Author(s): Marangon K, Herbeth B, Lecomte E, PaulDauphin A, Grolier P,
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Abstract The aim of this study was to assess the association between smoking, food consumption, and antioxidant vitamin intake and plasma indexes of oxidative stress and antioxidant defenses in French adults. Food and nutrient intakes of 459 healthy men aged 23-57 y were estimated by the diet history method and analyzed by smoking status. Plasma alpha-tocopherol, ascorbic acid, and carotenoids were measured as antioxidants and malondialdehyde, protein Schiff bases, and autoantibodies against malondialdehyde-protein adducts as oxidative stress indexes. Smokers ate less fruit and vegetables than nonsmokers, leading to lower vitamin E, vitamin C, and carotene intakes, even after adjustment for age, education, and marital status. Unlike vitamin E, plasma ascorbic acid and beta-carotene concentrations were reduced in smokers compared with nonsmokers and were inversely related to cigarette consumption. This difference remained significant after adjustment for alcohol and dietary intakes. Among the measured oxidative stress indexes, only Schiff base concentration was positively related to the number of cigarettes smoked. In our sample of French men, smoking had an adverse effect on antioxidant status; vitamin intakes were reduced in smokers and plasma antioxidant indexes were altered independently of dietary intakes. As in other countries, in France smokers require particular attention in terms of public health intervention.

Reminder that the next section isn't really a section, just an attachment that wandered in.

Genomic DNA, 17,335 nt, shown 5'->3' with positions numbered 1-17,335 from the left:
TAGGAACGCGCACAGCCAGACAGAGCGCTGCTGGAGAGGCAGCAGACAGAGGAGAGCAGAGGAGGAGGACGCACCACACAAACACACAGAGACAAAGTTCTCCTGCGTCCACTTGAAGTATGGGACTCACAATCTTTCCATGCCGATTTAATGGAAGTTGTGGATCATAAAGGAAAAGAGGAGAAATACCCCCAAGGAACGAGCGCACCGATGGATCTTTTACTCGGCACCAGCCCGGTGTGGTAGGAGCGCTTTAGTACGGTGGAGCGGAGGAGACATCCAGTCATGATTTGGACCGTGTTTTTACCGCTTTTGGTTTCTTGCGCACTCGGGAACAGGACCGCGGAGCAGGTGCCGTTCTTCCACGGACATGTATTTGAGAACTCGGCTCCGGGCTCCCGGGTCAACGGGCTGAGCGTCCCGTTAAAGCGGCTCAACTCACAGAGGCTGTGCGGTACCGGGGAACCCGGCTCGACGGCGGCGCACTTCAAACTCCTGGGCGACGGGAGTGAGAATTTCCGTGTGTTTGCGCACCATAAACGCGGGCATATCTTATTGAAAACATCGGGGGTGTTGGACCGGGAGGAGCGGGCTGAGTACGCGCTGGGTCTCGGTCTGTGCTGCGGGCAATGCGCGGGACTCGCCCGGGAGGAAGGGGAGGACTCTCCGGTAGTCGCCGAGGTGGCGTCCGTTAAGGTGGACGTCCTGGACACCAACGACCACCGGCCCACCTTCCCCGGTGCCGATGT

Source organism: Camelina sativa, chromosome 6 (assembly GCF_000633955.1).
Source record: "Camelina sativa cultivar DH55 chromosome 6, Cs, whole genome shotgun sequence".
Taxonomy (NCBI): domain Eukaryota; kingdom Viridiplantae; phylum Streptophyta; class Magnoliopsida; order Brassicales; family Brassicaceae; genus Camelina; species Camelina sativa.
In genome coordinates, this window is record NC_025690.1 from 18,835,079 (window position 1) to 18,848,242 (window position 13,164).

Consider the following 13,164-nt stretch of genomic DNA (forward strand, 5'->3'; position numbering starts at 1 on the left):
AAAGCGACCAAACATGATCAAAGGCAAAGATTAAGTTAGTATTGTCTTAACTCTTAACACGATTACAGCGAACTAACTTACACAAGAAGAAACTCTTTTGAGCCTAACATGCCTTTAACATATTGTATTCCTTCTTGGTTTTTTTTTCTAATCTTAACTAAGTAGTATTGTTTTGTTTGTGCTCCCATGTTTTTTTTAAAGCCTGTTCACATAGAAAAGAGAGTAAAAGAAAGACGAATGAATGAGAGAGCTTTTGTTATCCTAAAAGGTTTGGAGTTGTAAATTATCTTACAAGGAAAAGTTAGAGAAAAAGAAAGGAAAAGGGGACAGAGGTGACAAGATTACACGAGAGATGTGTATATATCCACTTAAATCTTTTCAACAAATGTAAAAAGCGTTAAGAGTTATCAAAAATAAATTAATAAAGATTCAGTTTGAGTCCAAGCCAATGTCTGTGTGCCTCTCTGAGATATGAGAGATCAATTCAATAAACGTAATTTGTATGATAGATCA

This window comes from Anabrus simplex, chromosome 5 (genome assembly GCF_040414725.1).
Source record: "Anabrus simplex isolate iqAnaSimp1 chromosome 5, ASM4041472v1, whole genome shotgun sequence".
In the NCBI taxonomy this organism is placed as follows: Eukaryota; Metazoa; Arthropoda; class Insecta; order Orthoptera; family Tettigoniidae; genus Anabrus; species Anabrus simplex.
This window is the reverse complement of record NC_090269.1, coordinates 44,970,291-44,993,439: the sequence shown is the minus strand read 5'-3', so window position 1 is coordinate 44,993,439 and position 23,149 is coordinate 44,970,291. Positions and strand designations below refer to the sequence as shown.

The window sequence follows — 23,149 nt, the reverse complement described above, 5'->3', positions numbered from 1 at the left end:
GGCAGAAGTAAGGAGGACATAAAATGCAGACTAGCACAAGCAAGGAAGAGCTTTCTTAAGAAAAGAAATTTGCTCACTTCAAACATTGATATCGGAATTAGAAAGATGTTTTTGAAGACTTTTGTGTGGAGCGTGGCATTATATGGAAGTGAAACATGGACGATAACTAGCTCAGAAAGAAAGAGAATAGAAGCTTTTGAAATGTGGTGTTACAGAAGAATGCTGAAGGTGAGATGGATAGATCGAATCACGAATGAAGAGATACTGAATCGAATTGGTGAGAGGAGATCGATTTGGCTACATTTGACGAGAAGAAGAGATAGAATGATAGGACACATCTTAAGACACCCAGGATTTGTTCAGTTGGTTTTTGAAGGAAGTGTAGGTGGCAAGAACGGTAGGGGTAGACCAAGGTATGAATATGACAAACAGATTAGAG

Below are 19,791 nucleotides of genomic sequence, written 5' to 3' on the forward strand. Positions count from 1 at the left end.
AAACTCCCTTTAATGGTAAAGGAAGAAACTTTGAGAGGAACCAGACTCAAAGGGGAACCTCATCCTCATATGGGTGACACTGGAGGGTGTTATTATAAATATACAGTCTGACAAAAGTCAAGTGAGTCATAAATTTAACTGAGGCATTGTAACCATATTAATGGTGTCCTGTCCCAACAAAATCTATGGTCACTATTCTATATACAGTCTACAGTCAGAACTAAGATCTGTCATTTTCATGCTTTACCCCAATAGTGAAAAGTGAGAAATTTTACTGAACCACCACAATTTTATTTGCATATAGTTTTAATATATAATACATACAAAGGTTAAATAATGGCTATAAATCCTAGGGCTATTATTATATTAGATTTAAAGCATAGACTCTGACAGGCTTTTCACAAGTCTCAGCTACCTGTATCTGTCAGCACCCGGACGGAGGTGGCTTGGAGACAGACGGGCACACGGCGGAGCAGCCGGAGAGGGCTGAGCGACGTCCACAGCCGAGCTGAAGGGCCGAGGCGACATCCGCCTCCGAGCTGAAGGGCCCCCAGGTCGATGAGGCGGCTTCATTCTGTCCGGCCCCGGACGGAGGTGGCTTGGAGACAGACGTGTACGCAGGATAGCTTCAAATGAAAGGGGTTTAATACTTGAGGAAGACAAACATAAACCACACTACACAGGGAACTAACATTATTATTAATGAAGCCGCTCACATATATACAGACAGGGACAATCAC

This article was published in Am J Clin Nutr
and referenced in Vitamins & Minerals